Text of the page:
The decision in Miranda v. Arizona led to the creation of the Miranda Warning, in which suspects must be informed of their right to remain silent and obtain an attorney before interrogation. If someone isn’t read their rights, any evidence obtained is inadmissible in court. Justice Thomas C. Clark dissented, arguing that the ruling is a strict reading of the Fifth Amendment and puts too much burden on police officers.

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Ken Piorkowski // Wikimedia Commons

Furman v. Georgia

Decided by: Burger Court

Date decided: June 29, 1972

Decisions: The imposition of the death penalty in these cases constituted cruel and unusual punishment and violated the Constitution

A per curiam opinion was present for Furman v. Georgia, meaning all concurring justices contributed to the majority opinion instead of a single justice. Justice Potter Stewart wrote that the death penalty was “cruel and unusual in the same way that being struck by lightning is cruel and unusual.” The decision temporarily halted the death penalty, noting that there weren’t set standards used to decide when the death sentence should be imposed and that there tended to be a racial bias against Black defendants.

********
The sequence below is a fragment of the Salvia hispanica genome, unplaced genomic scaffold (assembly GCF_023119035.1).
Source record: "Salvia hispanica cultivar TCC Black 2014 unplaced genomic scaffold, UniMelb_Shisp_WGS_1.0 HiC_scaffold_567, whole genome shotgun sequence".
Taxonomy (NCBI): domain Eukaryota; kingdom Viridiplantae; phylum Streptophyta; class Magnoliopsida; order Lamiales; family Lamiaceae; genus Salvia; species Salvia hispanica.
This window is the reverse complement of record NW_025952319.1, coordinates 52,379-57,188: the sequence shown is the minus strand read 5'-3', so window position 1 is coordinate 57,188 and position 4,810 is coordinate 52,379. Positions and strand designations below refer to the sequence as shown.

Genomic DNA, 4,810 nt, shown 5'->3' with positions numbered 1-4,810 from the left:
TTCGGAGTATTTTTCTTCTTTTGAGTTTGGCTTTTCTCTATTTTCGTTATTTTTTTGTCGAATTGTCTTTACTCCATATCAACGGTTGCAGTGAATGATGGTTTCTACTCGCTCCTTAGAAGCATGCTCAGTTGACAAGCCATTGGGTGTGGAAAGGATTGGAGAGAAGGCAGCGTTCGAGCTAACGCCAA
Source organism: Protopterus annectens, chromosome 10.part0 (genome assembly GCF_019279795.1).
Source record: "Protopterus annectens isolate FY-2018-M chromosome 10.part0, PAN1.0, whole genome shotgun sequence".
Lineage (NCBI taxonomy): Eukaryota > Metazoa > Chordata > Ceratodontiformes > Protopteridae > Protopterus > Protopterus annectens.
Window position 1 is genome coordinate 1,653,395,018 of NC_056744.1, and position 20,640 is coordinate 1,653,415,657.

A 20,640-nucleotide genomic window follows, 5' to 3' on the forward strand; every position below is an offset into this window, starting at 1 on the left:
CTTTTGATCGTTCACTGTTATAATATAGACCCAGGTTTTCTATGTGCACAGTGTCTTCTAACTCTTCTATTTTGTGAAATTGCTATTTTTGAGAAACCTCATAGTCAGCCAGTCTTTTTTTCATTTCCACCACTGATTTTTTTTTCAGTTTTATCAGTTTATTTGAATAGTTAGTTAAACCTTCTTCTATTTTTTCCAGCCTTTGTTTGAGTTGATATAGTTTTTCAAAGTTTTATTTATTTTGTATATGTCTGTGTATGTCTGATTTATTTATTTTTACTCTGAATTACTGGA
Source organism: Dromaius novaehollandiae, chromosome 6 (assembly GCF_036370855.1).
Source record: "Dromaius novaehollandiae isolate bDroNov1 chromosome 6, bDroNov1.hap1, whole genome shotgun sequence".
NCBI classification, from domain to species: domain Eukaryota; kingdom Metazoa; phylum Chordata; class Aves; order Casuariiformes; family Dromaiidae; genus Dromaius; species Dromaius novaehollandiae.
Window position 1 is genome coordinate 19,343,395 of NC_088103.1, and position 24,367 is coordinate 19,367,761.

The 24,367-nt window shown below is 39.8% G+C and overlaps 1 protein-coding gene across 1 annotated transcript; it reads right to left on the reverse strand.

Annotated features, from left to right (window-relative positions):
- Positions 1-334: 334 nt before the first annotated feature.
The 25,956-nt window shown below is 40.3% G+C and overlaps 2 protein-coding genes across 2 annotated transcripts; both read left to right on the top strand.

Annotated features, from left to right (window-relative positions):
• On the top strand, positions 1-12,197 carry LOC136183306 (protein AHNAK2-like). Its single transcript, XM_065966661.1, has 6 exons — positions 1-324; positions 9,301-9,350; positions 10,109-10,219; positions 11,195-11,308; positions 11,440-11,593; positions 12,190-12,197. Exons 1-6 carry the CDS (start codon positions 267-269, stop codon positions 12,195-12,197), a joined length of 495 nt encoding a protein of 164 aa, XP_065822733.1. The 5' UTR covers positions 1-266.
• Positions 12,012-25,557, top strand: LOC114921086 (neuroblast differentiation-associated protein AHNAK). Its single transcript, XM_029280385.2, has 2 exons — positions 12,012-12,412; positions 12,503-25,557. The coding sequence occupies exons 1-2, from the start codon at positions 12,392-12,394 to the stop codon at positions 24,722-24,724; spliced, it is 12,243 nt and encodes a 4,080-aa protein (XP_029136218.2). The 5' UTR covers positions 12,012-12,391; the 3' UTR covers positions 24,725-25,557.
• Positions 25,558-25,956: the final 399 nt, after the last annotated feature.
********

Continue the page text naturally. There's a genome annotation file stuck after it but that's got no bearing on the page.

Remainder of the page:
Miller v. California

Decided by: Burger Court

Date decided: June 21, 1973

Decisions: Obscene materials are not protected by the First Amendment, but the definition of “obscene material” is lessened

The court held that the First Amendment does not protect the mailing of obscene materials, but the ruling narrowed the broad definition of obscenity defined in Memoirs v. Massachusetts. To be criminally obscene, the material must satisfy three factors: the average person, applying contemporary community standards, would find that the work, as a whole, appeals to the prurient interest; the work depicts or describes sexual conduct or excretory functions, as defined by state law, in an offensive way; and the work as a whole lacks serious literary, artistic, political, or scientific value.

U.S. Department of Agriculture // flickr

Plyler v. Doe

Decided by: Burger Court

Date decided: June 15, 1982

Decisions: Illegal aliens and their children, though not citizens of the United States or Texas, are people “in any ordinary sense of the term” and, therefore, are afforded 14th Amendment protections